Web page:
“Mr. Barry will forever be an icon in D.C. for his deep commitment to social
justice and bold political leadership, as well as his personal generosity and
compassion,” said councilman-elect Charles Allen in a statement Sunday.

Sharon Pratt, who beat Barry in a 1990 election for mayor, told WTOP on
Sunday, “He represented a new voice in the city — a community of activists.”
She added that he sparked passions along “a racial divide, an economic divide
in the city.

“He was quite a political tour de force.”

She added that she didn’t think Barry ever got over her beating him —
whenever they went to lunch after that election, she had to pick up the check.

“Marion was a
political genius, community outreach expert, champion of the overlooked and
the left-out while emphasizing the inclusion of everyone,” said fellow
councilwoman Anita Bond.

“He was a warm
compassionate human being and proud public servant who was the only D.C.
politician with coattails.”

“As a longtime resident of Washington, D.C. I can attest to the fact that
former Mayor Barry was a consequential figure in the city that I call home.
His vision, and his hard work helped to transform Washington into the world-
class city it now is,” Attorney General Eric Holder said in a statement.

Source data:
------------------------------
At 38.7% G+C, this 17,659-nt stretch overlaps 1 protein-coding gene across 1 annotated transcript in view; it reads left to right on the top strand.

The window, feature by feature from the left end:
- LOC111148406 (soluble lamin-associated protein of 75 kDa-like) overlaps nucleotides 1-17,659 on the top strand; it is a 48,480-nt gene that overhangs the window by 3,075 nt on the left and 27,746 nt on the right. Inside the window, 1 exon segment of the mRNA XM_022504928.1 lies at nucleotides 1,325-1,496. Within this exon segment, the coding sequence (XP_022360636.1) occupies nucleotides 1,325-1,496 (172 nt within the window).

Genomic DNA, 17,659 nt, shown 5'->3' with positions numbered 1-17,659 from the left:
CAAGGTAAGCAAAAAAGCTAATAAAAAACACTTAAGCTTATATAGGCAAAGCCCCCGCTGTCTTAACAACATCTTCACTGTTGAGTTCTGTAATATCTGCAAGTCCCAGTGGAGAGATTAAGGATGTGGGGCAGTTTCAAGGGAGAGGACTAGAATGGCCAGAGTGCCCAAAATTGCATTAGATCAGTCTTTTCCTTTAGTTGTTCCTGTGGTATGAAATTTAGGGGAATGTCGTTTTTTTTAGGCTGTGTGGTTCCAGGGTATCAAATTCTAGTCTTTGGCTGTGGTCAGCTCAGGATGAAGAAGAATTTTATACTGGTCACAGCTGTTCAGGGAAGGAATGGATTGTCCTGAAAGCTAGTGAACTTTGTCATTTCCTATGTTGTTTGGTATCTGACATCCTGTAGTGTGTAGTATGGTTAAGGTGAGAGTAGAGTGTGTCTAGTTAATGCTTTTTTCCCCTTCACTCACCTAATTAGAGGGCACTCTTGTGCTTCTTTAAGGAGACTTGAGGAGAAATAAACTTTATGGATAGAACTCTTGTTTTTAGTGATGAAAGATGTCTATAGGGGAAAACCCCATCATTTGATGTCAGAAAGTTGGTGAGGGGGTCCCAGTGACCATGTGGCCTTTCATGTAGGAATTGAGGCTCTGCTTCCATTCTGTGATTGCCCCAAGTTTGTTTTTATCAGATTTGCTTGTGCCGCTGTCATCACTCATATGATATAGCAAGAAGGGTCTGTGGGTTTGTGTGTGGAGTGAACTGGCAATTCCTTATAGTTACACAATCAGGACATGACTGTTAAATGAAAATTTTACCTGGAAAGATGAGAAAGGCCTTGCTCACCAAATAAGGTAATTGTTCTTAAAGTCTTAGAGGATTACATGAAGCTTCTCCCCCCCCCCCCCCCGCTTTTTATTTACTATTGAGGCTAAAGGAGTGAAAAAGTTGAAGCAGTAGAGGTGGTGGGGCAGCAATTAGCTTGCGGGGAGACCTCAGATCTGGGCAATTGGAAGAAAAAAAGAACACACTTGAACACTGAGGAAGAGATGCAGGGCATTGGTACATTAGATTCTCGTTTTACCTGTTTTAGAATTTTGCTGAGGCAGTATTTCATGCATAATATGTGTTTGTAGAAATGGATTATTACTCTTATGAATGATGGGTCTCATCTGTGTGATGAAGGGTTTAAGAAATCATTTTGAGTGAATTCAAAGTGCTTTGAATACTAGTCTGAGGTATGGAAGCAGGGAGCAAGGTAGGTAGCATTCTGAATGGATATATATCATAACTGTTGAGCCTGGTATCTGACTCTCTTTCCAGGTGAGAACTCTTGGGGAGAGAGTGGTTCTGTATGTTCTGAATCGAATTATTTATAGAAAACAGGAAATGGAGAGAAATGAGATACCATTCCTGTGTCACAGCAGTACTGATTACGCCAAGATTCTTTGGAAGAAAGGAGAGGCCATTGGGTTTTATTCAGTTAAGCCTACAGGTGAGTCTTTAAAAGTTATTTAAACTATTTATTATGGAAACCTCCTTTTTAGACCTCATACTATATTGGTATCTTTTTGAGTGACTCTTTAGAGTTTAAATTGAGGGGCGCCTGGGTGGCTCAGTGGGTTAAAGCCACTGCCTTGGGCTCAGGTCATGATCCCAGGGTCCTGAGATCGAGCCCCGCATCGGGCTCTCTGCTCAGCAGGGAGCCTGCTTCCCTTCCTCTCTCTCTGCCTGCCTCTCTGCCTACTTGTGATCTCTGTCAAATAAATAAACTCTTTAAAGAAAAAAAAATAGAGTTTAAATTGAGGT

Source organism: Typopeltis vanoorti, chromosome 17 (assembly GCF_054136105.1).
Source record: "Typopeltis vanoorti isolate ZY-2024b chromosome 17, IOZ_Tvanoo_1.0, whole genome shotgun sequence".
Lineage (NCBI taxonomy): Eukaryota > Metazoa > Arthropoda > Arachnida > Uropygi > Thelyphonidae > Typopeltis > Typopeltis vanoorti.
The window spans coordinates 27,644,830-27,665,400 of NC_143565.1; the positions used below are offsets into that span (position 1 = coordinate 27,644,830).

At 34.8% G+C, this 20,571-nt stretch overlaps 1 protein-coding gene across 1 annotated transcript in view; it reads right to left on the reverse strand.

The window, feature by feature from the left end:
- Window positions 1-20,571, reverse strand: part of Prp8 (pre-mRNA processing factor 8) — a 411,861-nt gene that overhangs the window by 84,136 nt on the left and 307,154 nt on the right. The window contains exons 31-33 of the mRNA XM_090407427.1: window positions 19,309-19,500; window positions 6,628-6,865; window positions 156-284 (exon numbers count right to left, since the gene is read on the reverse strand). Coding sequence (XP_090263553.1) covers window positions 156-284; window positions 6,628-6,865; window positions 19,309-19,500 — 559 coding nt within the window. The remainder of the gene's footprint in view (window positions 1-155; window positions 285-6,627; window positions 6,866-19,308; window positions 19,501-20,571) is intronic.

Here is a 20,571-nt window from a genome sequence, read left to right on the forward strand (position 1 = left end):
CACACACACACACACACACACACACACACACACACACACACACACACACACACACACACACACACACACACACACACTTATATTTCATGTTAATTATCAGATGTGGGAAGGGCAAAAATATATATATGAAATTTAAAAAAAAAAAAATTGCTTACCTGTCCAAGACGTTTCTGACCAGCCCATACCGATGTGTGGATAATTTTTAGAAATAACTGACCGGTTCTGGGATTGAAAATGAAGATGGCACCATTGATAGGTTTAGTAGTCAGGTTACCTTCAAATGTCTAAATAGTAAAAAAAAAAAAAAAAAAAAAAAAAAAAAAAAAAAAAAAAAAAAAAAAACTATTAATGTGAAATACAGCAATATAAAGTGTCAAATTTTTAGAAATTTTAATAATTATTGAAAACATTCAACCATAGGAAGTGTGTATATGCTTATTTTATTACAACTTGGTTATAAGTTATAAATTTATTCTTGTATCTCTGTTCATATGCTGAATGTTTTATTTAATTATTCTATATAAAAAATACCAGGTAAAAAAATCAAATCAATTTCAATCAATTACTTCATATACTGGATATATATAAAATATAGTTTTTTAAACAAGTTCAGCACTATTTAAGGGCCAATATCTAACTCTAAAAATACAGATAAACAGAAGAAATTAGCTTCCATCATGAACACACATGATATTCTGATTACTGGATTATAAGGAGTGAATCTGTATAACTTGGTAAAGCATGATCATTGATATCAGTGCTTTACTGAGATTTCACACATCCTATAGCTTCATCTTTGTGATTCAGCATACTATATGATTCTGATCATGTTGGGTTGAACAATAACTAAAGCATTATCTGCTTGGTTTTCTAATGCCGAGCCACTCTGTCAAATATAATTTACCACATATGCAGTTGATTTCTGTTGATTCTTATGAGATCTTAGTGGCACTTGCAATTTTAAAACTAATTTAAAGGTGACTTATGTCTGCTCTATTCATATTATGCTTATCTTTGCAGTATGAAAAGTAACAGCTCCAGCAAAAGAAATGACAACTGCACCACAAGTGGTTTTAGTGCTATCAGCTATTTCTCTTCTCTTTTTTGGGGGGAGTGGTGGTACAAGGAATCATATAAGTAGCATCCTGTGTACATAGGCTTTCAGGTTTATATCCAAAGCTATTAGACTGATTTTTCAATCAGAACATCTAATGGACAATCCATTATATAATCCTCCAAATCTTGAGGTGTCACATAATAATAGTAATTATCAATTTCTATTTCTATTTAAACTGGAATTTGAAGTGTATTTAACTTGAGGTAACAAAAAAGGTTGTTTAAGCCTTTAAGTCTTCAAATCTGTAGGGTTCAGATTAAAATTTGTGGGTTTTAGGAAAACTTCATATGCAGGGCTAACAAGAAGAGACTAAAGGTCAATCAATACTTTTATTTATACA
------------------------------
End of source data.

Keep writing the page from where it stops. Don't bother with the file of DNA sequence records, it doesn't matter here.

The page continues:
President Barack Obama expressed his sadness over Barry’s death Sunday, also
lauding him for advancing the cause of civil rights as a
one-time leader of the Student Nonviolent Coordinating Committee.

“Michelle and I were saddened to hear of the passing of Marion Barry. Marion
was born a sharecropper’s son, came of age during the Civil Rights movement,
and became a fixture in D.C. politics for decades. …

“Through a storied, at
times tumultuous life and career, he earned the love and respect of countless
Washingtonians, and Michelle and I extend our deepest sympathies to Marion’s
family, friends and constituents today.”

The Rev. Jesse Jackson tweeted that Barry was “a great coalition politician”
who will “remain high on the honor roll of freedom

Barry released his autobiography, “Mayor For Life: The Incredible Story of
Marion Barry, Jr.,” in June. A segment on Barry aired on Oprah’s “Where Are
They Now” program Sunday.

And back at Union Temple, Malika Henderson said, “What can you say — he’s the
mayor for life even in death.”


Artists were putting the finishing touches on a tribute to Barry
on Sunday at 14th Street and Randolph Street NW.

Marion Barry mural

barry_mural (WTOP/Dick Uliano)

A mural of Marion Barry was painted at 14th Street and Randolph Street NW. (WTOP/Dick Uliano)

Later in the day, a crowd gathered for a vigil organized in Ward 8.
Participants marched, some with drums in hand, in Barry’s honor.

Marion Barry vigil

barry_vigil (WTOP/Kate Ryan)

"We’re going to miss a great leader," DC Council Member David Grosso said during a vigil for Marion Barry Sunday night. (WTOP/Kate Ryan)